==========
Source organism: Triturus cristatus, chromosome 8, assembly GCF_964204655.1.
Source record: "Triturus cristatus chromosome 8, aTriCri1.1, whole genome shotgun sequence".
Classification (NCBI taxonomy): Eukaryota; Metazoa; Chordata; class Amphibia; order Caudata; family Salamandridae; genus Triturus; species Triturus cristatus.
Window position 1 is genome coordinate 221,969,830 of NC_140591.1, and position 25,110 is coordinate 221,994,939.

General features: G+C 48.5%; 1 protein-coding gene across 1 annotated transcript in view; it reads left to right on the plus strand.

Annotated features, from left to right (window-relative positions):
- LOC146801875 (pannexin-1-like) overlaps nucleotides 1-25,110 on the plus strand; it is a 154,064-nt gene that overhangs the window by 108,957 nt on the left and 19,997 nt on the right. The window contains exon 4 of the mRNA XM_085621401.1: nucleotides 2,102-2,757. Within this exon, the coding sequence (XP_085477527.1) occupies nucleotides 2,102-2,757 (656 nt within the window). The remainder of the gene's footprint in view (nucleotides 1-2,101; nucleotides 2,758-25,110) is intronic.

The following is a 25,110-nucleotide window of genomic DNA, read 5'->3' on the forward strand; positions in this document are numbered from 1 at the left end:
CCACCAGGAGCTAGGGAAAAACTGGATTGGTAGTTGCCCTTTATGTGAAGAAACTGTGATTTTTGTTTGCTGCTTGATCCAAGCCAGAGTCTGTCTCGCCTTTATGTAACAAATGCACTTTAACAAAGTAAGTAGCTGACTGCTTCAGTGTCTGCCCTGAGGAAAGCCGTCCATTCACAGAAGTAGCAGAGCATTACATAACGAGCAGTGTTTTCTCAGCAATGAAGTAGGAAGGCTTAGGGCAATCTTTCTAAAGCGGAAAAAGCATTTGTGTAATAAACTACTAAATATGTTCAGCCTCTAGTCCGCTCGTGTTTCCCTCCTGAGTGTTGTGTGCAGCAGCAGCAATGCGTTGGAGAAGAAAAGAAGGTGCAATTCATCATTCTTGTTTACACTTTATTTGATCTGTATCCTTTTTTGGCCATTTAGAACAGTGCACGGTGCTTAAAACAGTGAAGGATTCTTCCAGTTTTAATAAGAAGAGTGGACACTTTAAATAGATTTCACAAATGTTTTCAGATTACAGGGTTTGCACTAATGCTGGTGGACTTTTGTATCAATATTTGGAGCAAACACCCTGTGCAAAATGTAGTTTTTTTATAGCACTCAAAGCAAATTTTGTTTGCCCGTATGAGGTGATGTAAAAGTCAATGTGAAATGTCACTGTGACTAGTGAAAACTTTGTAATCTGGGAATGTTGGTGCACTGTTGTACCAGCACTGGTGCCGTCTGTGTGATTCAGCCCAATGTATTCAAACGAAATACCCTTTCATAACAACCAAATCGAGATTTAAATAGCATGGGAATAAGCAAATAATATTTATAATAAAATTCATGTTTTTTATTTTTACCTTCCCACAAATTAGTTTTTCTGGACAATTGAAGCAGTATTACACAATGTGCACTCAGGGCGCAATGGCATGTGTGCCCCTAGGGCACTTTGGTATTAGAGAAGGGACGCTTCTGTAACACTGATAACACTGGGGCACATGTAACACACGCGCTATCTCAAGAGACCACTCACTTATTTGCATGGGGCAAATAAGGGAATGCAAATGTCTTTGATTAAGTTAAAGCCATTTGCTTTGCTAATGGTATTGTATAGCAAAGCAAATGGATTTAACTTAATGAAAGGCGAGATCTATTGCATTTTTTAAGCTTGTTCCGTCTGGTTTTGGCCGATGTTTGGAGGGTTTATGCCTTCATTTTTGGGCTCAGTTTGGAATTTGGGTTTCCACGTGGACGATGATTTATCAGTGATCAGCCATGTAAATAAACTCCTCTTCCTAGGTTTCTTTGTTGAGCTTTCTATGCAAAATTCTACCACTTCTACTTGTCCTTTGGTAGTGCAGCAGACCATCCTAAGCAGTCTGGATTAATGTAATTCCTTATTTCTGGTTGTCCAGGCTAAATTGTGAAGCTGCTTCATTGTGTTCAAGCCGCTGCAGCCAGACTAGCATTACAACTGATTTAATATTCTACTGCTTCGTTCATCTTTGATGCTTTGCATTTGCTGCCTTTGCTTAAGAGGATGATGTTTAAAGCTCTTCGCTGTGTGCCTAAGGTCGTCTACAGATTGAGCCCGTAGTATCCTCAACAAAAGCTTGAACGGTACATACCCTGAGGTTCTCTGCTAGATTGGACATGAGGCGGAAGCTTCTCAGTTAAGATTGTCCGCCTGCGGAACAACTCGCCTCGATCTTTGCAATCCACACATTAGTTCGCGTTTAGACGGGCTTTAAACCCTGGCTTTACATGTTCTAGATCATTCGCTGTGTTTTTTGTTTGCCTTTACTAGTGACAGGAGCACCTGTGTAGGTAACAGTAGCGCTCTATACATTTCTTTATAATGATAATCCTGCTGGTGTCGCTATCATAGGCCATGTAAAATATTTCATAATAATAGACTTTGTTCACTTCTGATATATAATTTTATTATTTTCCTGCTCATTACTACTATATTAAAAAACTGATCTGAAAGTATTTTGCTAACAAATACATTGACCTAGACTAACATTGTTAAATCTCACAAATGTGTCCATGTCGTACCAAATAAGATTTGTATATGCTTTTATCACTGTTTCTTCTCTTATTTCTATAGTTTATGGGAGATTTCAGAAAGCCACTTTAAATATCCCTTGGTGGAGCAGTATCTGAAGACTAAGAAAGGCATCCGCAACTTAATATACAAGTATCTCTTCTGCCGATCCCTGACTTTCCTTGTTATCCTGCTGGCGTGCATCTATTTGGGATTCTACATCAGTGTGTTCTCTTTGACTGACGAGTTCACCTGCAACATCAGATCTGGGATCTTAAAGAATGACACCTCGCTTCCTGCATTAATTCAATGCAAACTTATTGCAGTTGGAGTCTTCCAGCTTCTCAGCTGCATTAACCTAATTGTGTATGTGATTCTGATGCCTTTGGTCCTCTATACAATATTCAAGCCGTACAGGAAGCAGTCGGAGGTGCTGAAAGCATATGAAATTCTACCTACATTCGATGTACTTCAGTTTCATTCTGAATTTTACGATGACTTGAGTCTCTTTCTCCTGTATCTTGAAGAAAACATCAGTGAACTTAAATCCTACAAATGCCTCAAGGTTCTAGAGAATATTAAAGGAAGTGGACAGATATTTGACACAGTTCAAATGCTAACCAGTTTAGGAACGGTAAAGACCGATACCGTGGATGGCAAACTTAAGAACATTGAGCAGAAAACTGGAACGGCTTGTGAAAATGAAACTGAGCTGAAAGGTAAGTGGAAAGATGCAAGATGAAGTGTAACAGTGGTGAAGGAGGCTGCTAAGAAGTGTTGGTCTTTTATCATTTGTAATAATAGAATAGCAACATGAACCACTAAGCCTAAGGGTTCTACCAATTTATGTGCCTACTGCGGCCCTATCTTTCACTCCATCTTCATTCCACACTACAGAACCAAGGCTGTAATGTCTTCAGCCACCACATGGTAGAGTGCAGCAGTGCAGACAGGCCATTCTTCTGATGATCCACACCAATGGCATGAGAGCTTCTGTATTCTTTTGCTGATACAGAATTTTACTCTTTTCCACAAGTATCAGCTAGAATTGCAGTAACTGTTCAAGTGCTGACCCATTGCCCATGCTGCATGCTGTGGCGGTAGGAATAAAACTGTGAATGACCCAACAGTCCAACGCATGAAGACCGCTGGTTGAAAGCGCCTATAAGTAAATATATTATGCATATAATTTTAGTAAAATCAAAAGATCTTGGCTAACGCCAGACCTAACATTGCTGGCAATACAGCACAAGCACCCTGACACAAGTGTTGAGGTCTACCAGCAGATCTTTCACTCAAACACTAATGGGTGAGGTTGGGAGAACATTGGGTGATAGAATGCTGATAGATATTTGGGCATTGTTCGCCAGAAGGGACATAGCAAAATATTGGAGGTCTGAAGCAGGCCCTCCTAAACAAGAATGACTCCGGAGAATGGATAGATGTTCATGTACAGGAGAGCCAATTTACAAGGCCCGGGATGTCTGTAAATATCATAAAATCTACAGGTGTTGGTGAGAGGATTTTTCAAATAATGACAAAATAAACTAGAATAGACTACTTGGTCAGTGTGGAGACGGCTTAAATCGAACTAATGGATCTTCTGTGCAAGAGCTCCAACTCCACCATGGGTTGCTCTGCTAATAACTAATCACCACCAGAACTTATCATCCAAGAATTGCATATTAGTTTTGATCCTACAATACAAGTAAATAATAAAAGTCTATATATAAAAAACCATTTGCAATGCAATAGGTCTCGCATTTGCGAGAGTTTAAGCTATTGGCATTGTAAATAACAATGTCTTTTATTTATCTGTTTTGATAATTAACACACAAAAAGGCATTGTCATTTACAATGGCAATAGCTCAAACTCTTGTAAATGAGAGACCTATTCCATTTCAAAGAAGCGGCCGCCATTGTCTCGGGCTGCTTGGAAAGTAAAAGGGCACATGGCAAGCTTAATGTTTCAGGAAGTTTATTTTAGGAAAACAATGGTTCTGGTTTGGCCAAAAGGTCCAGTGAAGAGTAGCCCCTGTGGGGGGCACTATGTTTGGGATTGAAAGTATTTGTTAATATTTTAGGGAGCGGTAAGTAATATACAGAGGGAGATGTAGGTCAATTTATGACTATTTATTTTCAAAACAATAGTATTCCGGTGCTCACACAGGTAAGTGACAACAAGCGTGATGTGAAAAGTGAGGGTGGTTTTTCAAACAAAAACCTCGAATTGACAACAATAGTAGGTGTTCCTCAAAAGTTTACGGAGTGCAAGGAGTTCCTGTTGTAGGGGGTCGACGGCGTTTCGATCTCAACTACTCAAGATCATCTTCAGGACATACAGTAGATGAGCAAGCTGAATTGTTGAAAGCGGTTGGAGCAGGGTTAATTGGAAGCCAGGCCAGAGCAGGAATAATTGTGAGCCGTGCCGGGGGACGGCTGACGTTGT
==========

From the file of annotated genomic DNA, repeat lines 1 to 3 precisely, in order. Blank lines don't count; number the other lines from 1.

Source organism: Triturus cristatus, chromosome 8, assembly GCF_964204655.1.
Source record: "Triturus cristatus chromosome 8, aTriCri1.1, whole genome shotgun sequence".
Classification (NCBI taxonomy): Eukaryota; Metazoa; Chordata; class Amphibia; order Caudata; family Salamandridae; genus Triturus; species Triturus cristatus.